Well, I want to begin by saying how impressed I was with the diversity of our group. We had people from and including generational diversity, all the way from medical students to folks who've been in practice for 40 years. With respect to virtual care, there was a hot debate in our group about has the pendulum swung too far, and have we gone past the limits of what can reasonably be expected to be high quality care when we're conducting so much of medicine in the virtual space. And yet, at the same time, that there are ways that virtual care can really be used to enhance equity and enhance access. So, what does the future responsible, high quality, as Nadine says, patient-driven version of virtual care look like and how does that fit into the system of the future, was one theme. And the second theme was around aging. A lot of talk about the tremendous failures in long-term care, we quickly went into questions of care delivery models, regulation, quality standards, equity of wages and collective bargaining, and thinking beyond long-term care into retirement homes and home care and supporting aging in the home. And so really trying to zoom out from the long-term care conversation to understand that it really is a conversation about aging more broadly that we need to have. It was a great conversation.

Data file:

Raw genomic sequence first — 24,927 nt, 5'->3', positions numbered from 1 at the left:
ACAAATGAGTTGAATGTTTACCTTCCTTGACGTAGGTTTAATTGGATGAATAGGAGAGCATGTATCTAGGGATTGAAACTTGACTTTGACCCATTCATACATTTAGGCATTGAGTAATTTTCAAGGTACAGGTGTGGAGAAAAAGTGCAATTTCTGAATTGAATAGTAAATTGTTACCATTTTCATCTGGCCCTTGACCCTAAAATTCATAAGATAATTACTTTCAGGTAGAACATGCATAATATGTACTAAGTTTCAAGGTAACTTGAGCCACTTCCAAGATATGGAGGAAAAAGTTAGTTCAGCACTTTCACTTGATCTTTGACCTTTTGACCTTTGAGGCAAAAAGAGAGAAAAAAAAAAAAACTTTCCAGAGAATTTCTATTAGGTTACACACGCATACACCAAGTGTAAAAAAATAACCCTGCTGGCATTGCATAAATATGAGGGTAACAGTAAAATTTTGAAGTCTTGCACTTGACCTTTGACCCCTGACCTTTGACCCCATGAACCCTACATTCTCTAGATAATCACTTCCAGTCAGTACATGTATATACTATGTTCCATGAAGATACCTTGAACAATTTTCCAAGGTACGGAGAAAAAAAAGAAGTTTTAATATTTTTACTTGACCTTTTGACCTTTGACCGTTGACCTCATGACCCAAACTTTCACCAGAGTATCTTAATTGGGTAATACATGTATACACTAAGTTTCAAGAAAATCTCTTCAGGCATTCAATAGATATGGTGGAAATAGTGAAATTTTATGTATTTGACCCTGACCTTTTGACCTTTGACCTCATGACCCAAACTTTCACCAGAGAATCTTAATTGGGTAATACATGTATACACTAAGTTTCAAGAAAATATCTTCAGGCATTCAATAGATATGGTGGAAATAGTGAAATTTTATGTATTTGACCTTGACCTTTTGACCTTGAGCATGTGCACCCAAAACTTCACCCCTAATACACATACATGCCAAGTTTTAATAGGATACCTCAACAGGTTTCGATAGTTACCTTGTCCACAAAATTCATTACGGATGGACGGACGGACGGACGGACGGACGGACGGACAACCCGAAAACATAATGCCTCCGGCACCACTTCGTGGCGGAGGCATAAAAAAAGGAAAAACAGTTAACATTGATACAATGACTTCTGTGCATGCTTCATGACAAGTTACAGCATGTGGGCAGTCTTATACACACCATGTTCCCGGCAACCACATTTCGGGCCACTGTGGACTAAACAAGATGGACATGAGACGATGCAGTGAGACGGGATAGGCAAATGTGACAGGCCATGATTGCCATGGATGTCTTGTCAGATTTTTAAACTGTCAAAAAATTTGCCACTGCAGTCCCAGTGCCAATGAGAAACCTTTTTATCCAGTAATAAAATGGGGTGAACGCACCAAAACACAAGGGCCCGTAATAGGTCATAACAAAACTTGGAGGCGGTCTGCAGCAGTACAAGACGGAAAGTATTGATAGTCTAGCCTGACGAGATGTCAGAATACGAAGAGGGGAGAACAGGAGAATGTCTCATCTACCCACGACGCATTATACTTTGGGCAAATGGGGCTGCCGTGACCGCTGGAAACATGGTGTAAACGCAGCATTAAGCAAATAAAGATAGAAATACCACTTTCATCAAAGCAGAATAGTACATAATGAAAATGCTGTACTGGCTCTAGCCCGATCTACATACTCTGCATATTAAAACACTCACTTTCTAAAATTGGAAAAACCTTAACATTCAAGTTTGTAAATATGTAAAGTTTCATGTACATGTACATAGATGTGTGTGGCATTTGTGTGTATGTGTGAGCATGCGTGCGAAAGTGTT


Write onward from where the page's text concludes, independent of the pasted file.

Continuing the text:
Althia: Thank you, Danielle. And finally, Ann. Your session focused on the innovative approaches in health care during the pandemic and how to ensure that spirit of innovation continues.
Dr. Ann Collins
Certainly virtual care has captured everybody's attention. And I think it's safe to say that that's across Canada, and that's where we spent most of our discussion time. Innovation needs to continue in looking at building better platforms to deliver good access to mental health care, for example; educational platforms for our learners, who kind of got caught a bit in the middle of this pandemic and the eruption of virtual care. With respect to how you keep innovation or how you continue with innovation and that spirit of innovation, the theme seemed to be that if you meet patients where they are, and if you meet them in their communities and ask what their community needs, that that will very often lead to innovation. Sometimes it's not just looking for innovation, it's looking at and recognizing and acknowledging what we already have. And the example that was used was that part of the contributing factor to the collapse of long-term care in Ontario for example, was not recognizing the critical importance of informal caregivers and what they do to keep seniors supported, not just in their homes, but in long-term care facilities as well. A good discussion, but virtual care has captured everybody's attention.
Althia: Sounds like it. Thank you, Ann. So many great ideas and insights from the breakout sessions. It sounds like you all had very rich discussions.